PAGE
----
Assault and battery charges can result in serious criminal penalties, including a jail sentence and mandatory fine payments. Both assault and battery charges have distinct elements of crime that differentiate them, and you may face either one or a combined charge. Based on this, you must understand the primary factors of assault and battery to prepare for your upcoming trial. 

You can equip yourself with the information necessary to raise solid defenses by conducting sufficient research on the charges. Navigating the criminal trial process requires anticipating the prosecutor’s strategy and finding ways to counter their accusations. With the right legal advice, you are in a better position to argue your case smoothly and raise your chances of a favorable outcome. 

At Monterey Criminal Attorney, you will work with skilled and experienced criminal defense attorneys ready to help you defend yourself against assault and battery charges. Our team has handled multiple criminal cases previously, equipping us with the necessary knowledge. You can count on us to conduct the required research while representing you in court for a smooth trial process. Our team can also address any concerns about your assault and battery case. Our criminal defense services are accessible to anyone facing assault and battery charges in Monterey, California.

The Nature of Assault and Battery Charges

Attacking or attempting to attack another person by making physical contact with them can attract either assault or battery charges under California law. Assault and battery involve similar elements of crime, as you must have a victim target for the offensive actions you undertake.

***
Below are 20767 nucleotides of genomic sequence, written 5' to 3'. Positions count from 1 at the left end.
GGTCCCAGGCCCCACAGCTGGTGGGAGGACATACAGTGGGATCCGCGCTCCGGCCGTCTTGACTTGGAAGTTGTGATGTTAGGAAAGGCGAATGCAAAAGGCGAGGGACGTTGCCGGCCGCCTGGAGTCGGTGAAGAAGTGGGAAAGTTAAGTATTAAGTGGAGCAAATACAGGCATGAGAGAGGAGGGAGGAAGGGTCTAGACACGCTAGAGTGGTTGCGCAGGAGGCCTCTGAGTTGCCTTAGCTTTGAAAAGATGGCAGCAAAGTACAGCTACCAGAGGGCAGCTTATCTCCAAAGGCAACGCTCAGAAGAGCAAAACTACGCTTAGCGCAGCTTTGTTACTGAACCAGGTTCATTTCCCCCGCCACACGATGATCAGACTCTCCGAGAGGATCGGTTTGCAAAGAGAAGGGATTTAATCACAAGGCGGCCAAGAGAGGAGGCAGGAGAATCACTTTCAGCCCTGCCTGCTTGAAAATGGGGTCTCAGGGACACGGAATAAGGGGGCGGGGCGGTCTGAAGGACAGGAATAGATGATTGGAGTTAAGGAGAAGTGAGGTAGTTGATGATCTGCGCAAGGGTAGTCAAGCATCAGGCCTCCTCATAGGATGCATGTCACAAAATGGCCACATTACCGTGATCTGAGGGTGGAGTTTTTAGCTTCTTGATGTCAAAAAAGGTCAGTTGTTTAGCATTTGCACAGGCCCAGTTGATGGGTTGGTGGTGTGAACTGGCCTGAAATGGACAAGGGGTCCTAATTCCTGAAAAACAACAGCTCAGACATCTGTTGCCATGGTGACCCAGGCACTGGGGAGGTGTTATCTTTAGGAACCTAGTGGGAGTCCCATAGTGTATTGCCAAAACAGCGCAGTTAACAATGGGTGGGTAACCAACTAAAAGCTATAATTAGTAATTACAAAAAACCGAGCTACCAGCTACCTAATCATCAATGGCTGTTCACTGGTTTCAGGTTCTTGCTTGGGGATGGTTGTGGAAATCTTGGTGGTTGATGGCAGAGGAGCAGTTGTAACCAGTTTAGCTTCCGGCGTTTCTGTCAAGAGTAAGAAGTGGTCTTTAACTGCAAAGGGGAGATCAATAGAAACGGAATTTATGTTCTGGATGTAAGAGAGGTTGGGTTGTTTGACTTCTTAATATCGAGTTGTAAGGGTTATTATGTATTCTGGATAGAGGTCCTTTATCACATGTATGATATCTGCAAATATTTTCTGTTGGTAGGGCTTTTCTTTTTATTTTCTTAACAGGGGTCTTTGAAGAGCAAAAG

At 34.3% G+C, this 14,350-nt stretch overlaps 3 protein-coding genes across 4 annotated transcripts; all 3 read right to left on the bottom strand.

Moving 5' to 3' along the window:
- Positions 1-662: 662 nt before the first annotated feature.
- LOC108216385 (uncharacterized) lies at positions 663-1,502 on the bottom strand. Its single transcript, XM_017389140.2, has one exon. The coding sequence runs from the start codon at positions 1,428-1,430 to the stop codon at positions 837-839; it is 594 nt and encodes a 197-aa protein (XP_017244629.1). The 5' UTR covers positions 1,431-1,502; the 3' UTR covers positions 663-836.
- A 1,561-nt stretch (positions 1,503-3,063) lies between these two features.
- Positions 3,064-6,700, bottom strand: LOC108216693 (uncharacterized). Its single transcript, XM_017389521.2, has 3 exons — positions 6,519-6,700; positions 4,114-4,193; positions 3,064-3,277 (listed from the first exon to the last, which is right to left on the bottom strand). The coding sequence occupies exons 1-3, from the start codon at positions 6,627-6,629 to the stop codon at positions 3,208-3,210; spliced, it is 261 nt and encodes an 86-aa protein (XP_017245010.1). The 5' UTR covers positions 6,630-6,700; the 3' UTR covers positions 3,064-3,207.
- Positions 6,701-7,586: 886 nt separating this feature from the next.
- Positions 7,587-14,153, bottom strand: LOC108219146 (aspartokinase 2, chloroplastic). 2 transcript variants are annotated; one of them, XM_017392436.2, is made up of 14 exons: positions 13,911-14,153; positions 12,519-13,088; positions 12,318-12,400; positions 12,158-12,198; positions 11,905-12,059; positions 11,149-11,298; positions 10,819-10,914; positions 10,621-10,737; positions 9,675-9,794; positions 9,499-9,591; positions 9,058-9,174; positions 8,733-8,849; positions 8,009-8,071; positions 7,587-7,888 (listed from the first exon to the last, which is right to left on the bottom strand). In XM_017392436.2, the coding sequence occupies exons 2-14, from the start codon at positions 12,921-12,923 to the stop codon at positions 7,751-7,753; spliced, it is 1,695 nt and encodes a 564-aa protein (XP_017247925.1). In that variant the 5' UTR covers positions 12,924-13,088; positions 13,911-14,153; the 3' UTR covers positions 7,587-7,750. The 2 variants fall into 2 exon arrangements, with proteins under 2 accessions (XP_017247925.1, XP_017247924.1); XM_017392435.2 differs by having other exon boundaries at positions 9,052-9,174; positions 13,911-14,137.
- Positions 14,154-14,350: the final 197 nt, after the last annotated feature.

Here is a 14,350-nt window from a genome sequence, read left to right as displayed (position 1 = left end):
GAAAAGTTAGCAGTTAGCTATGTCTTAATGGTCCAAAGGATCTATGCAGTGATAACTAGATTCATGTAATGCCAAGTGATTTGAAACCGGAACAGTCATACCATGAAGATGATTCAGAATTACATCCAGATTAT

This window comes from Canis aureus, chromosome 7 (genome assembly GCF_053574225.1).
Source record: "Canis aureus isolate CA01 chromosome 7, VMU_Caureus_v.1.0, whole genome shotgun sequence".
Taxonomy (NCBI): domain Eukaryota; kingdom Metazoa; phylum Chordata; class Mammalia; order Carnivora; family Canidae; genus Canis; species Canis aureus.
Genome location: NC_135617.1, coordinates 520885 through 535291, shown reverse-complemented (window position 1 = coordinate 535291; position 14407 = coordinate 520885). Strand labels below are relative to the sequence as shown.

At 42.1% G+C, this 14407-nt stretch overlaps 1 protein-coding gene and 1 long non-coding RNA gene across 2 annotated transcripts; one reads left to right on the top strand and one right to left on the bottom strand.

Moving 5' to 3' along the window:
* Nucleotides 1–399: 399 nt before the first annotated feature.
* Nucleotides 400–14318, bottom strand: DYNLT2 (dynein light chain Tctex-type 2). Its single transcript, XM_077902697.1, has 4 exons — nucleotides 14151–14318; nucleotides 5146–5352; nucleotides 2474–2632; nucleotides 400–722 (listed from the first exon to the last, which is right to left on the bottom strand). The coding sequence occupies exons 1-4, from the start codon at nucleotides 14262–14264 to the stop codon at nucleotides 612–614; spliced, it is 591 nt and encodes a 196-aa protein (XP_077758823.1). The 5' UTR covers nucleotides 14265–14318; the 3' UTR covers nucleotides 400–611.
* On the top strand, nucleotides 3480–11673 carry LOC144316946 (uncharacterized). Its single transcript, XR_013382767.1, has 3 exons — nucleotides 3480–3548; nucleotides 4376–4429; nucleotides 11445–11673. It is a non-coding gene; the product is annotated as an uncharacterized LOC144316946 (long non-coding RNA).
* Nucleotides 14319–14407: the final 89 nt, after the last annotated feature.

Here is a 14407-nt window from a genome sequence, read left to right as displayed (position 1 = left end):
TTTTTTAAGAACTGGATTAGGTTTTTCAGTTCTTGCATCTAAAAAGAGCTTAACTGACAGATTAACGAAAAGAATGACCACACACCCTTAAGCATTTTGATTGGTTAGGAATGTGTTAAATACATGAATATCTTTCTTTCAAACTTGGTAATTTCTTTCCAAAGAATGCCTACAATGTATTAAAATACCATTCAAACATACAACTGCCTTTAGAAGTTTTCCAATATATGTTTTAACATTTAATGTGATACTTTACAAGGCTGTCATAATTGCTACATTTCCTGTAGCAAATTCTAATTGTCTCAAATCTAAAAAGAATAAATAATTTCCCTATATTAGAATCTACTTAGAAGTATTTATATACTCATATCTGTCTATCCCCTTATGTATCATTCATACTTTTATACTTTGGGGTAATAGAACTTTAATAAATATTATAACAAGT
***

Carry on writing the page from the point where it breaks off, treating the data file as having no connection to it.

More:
Both offenses are recognized under the California Penal Code as separate crimes, making it important to analyze each crime by itself. The penal code provisions also create legal consequences for anyone found guilty of either assault or battery, and the presiding judge may adjust the punishments as they deem fit.

The main charge issued for assault and battery is a misdemeanor, as the intended attack often results in mild or no injuries to the victim. However, some forms of assault and battery involve aggravated elements of crime, attracting a felony charge.

You will learn of the charge you face after the prosecutor handling your case decides on the most suitable alternative. Upon learning of your charge, you must contact your criminal defense attorney to prepare your defense ahead of trial.